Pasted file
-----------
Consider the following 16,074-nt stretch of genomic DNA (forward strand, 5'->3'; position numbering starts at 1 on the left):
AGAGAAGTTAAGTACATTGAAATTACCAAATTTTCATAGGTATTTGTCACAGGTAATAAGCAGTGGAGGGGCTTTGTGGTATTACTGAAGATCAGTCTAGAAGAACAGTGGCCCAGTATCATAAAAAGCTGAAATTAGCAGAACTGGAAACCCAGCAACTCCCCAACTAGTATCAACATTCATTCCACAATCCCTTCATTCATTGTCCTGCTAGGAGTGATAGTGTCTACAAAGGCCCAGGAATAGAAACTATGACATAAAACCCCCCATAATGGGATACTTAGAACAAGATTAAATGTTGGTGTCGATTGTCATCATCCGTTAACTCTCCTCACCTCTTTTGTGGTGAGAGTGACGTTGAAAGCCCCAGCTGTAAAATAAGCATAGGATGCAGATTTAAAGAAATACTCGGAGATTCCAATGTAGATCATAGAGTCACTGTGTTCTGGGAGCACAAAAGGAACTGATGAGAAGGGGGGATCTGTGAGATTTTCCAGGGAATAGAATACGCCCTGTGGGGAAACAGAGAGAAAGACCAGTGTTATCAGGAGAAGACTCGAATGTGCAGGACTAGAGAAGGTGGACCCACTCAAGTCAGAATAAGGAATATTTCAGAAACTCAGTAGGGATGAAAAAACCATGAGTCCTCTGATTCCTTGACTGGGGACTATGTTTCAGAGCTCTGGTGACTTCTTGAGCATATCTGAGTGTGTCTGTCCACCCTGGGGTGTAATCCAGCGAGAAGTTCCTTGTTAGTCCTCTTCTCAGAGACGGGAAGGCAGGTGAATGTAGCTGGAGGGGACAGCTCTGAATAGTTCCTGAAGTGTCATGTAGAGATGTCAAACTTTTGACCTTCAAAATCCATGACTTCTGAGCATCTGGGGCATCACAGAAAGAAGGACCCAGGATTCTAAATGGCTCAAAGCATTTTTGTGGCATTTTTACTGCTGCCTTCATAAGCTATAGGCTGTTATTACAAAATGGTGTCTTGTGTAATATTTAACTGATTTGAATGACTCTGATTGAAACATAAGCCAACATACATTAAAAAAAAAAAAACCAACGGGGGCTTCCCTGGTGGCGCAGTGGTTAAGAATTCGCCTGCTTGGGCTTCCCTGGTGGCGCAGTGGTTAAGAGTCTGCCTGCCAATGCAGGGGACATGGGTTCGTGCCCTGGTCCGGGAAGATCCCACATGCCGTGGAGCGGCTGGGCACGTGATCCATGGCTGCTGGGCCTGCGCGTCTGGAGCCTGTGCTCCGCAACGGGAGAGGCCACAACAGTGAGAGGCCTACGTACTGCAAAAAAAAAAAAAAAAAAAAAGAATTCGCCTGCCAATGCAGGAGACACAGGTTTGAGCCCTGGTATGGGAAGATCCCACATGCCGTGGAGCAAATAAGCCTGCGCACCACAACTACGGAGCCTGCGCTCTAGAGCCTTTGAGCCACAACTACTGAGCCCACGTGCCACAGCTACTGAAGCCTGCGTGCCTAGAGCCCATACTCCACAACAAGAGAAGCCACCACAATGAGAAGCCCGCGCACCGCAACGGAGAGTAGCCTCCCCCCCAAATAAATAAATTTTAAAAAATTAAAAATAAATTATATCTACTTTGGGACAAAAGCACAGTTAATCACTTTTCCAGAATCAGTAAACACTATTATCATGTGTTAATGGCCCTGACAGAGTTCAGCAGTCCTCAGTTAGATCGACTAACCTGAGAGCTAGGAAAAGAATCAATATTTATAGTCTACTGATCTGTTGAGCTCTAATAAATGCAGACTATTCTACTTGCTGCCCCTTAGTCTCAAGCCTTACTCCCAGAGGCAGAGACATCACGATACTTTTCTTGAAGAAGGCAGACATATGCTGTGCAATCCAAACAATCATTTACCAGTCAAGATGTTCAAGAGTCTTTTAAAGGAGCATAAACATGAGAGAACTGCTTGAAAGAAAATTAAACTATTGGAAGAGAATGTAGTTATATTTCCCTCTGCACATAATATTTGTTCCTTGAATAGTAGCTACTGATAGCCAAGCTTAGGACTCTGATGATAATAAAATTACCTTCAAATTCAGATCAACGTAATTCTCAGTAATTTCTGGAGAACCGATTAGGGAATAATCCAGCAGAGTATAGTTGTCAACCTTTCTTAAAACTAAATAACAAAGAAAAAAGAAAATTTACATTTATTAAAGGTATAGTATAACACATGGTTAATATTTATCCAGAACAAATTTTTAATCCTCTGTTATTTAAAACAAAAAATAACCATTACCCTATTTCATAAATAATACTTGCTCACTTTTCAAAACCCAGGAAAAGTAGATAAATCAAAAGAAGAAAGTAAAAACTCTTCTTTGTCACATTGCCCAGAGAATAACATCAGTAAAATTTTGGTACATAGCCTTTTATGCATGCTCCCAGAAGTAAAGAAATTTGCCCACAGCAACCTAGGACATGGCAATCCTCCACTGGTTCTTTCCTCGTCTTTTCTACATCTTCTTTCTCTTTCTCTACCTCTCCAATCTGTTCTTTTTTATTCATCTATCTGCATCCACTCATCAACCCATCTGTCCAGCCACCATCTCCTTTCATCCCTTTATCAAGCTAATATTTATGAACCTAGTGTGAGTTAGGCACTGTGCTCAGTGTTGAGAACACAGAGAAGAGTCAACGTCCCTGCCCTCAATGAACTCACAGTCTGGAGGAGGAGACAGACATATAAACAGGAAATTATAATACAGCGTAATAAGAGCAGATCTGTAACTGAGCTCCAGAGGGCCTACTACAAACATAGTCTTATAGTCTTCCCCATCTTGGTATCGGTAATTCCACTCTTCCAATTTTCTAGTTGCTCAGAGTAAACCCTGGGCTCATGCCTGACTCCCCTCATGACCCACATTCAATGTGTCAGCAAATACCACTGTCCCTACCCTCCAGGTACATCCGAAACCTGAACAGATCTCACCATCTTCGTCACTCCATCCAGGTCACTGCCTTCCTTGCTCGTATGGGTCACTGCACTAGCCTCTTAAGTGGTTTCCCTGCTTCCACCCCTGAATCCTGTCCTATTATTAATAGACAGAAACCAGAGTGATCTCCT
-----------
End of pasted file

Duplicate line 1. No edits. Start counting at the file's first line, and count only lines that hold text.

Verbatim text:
Consider the following 16,074-nt stretch of genomic DNA (forward strand, 5'->3'; position numbering starts at 1 on the left):